Recently in Sandhu v. HSBC Finance Mortgages Inc., 2016 BCCA 301, the British Columbia Court of Appeal (the “BCCA”) decertified a class action where the plaintiffs sought damages or restitution from HSBC Finance Mortgages Inc. and the Household Trust Company in relation to title insurance fees.[1] In allowing the appeal, the BCCA disqualified two of the representative plaintiffs finding that they had engaged in “extortionate” settlement tactics before certification in a manner that did not reflect the values inherent in the Class Proceedings Act.

The plaintiffs alleged that when borrowers enter into a mortgage commitment with the HSBC defendant, they authorize a variety of fees relating to title insurance, variously described as a “Premium”, the “Policy Insurance Cost” and “Additional Charges”. The plaintiffs claimed that some of these fees are actually for undisclosed legal fees and legal costs of the defendants and that therefore the defendants were liable for numerous common law causes of action including negligence and breach of contract and for statutory breaches of the Competition Act, the Business Practices and Consumer Protection Act, and the Mortgage Brokers Act.

HSBC appealed certification on the grounds that two of the four representative plaintiffs were unsuitable, various causes of action were inadequately pleaded, and the commonality of the issues was not duly considered by the chambers judge.[2]

Before applying for class certification, the Sandhu brothers sent a “without prejudice” letter to HSBC demanding a payment of $876,000 ($438,000 each), which was vastly disproportionate to their loan and the payment at issue, and urged acceptance of the offer on the threat of public knowledge through the statement: “[t]his is your one chance before it becomes publicly known”.[3] The chambers judge held the letter to be inadmissible at the certification hearing on the basis that it was protected by settlement privilege.

On appeal, the BCCA held the letter to be admissible based on the plaintiff’s sworn affidavit of altruistic intentions and HSBC’s right to adduce evidence to the contrary.[4] In considering the cost of the Sandhu’s mortgage ($109,998.57) and the disputed title insurance fee ($242), the BCCA found the offer to be “extortionate”.[5] The Court held that where, as in this case, a disproportionate offer used the possibility of certification as a point of persuasion, the integrity of the class actions process requires that the person who made the offer may not act as a representative plaintiff.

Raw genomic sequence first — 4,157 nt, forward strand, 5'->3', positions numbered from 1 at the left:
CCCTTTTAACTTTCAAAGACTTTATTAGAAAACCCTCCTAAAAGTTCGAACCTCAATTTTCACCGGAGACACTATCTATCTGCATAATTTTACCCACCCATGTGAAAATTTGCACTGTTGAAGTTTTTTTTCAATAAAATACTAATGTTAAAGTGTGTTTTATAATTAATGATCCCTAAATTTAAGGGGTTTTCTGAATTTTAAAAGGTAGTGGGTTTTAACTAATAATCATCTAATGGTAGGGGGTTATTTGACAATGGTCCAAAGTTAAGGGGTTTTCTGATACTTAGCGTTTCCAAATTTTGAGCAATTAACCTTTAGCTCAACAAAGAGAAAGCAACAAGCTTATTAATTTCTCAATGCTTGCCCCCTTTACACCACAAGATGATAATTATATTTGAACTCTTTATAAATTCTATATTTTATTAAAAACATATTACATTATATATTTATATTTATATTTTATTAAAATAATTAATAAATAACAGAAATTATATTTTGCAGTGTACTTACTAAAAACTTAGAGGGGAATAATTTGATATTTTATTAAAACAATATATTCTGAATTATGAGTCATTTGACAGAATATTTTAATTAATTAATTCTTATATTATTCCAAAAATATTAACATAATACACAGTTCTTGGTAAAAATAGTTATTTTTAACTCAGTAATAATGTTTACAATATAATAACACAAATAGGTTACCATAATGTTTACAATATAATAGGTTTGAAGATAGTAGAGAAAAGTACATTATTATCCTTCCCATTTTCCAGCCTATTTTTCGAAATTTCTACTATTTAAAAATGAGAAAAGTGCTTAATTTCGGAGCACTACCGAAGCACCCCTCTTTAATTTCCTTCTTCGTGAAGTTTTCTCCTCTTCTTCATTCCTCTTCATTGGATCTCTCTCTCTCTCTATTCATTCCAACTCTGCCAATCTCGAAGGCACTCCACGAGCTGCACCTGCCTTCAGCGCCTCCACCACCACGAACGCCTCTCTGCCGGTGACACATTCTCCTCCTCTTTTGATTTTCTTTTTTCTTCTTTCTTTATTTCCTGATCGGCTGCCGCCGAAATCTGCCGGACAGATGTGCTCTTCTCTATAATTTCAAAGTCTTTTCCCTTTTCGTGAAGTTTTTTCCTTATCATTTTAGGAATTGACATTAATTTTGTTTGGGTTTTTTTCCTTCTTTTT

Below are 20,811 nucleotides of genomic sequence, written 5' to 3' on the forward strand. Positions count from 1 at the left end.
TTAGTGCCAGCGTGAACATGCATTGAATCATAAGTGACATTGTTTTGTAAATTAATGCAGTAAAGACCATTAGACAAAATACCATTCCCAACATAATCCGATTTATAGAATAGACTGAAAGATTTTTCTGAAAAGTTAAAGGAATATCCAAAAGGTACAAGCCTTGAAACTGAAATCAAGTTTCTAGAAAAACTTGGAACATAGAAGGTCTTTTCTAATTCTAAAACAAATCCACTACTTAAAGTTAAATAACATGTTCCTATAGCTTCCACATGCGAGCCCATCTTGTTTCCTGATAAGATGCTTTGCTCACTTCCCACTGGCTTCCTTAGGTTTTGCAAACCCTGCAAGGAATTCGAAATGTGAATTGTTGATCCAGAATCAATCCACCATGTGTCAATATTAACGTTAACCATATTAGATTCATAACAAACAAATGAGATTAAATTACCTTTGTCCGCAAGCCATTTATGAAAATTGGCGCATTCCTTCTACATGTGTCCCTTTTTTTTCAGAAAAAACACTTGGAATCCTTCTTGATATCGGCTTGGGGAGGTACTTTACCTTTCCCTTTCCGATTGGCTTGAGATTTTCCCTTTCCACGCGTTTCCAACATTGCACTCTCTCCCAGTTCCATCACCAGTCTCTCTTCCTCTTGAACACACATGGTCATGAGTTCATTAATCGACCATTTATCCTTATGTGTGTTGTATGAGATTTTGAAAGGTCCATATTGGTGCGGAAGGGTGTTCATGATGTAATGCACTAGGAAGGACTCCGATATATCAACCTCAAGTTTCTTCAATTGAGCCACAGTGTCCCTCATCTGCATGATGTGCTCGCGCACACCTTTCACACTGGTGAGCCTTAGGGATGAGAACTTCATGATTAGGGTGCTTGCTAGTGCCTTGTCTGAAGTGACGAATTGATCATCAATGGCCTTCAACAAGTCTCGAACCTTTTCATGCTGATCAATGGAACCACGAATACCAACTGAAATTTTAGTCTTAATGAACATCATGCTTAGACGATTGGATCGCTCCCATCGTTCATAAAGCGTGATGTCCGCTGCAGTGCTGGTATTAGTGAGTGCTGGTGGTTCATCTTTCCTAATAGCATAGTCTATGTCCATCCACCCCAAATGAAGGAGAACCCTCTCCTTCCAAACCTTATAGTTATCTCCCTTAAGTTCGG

The BCCA also noted that the conduct was not excused by the fact that the offer was made before the application for certification was filed and before they were represented by counsel.[6]

The BCCA also allowed the appeal under s. 4(1)(a) of the Class Proceedings Act and dismissed the majority of claims as being insufficiently pleaded. The BCCA did not dismiss the breach of contract claim or certain of the claims under the Business Practices and Consumer Protection Act.[7]

In respect of the chambers judge’s analysis of the common issues, the BCCA held that a greater attention to detail was required. There, the chambers judge had done a “global assessment” of commonality under section 4(1)(c) of the Class Proceedings Act providing only three paragraphs of analysis. Accordingly, the BCCA remitted the question of satisfaction of s. 4(1)(c) in respect of the remaining claims back to the chambers judge.

Three important lessons from this case include the following:

  1. The privilege of a “without prejudice” settlement offer can be lifted if the offer is disproportionate to the alleged loss and the plaintiff uses the threat of a class action as a point of persuasion. In such a case, the offer can be used by defendants to challenge the adequacy of the representative plaintiff. Accordingly, in the context of disputed fee cases, the disproportionality between the settlement offer and the disputed fees can be of critical importance;
  2. In certification reasons, it can be an appealable error to give a “global assessment” of the common issues; and
  3. The British Columbia Court of Appeal has shown a continued willingness to give greater scrutiny to the adequacy of the pleadings in class action cases under s. 4(1)(a) of the Class Proceedings Act.